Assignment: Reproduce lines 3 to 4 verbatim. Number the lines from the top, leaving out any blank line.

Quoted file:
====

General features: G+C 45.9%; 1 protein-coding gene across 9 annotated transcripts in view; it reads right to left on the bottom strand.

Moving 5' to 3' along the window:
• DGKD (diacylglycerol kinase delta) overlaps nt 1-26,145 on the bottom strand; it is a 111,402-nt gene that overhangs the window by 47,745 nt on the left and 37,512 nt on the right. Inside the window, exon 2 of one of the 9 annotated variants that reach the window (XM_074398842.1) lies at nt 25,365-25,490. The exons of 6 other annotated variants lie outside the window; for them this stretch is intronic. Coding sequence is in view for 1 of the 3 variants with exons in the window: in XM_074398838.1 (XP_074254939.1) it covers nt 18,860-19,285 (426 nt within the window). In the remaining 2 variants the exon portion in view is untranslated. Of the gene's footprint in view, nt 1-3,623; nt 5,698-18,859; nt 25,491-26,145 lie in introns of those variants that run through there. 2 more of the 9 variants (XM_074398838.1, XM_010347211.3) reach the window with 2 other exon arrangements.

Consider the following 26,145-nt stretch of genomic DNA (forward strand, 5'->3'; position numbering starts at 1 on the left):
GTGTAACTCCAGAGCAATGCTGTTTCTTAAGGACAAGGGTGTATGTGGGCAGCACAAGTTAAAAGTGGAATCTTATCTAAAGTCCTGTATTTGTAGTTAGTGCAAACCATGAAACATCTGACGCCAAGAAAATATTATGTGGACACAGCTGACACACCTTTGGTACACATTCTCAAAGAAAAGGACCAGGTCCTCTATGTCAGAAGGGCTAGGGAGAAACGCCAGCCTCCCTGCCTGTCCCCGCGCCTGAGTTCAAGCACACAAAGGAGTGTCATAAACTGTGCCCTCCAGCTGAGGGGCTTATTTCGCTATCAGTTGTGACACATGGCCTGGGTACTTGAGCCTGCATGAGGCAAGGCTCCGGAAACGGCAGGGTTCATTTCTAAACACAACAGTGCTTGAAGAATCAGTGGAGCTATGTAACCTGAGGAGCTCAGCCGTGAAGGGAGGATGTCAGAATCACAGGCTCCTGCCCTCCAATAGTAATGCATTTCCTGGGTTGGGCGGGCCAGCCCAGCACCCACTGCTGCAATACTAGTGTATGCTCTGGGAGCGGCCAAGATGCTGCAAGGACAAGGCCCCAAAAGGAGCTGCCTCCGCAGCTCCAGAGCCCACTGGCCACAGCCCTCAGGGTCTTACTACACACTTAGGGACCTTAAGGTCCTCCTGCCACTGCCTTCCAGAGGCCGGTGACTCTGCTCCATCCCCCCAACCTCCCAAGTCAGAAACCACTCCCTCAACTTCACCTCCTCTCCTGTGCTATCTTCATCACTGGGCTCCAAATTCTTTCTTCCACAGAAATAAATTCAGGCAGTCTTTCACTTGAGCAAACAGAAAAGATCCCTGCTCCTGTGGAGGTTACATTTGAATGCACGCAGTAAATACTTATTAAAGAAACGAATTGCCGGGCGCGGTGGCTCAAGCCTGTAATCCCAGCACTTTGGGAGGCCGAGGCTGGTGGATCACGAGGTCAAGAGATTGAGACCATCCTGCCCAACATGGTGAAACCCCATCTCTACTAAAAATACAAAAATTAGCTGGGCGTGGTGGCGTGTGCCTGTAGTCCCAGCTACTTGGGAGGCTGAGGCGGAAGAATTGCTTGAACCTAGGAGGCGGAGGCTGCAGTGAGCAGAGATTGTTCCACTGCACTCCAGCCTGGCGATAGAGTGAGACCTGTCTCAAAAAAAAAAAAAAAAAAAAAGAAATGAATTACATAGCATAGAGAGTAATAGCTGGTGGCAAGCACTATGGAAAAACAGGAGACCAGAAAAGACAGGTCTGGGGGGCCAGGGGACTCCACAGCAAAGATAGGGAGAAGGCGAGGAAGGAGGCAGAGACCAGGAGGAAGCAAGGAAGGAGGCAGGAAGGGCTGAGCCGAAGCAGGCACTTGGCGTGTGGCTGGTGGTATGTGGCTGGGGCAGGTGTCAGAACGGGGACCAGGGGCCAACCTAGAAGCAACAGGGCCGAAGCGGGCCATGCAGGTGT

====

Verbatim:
• DGKD (diacylglycerol kinase delta) overlaps nt 1-26,145 on the bottom strand; it is a 111,402-nt gene that overhangs the window by 47,745 nt on the left and 37,512 nt on the right. Inside the window, exon 2 of one of the 9 annotated variants that reach the window (XM_074398842.1) lies at nt 25,365-25,490. The exons of 6 other annotated variants lie outside the window; for them this stretch is intronic. Coding sequence is in view for 1 of the 3 variants with exons in the window: in XM_074398838.1 (XP_074254939.1) it covers nt 18,860-19,285 (426 nt within the window). In the remaining 2 variants the exon portion in view is untranslated. Of the gene's footprint in view, nt 1-3,623; nt 5,698-18,859; nt 25,491-26,145 lie in introns of those variants that run through there. 2 more of the 9 variants (XM_074398838.1, XM_010347211.3) reach the window with 2 other exon arrangements.

Consider the following 26,145-nt stretch of genomic DNA (forward strand, 5'->3'; position numbering starts at 1 on the left):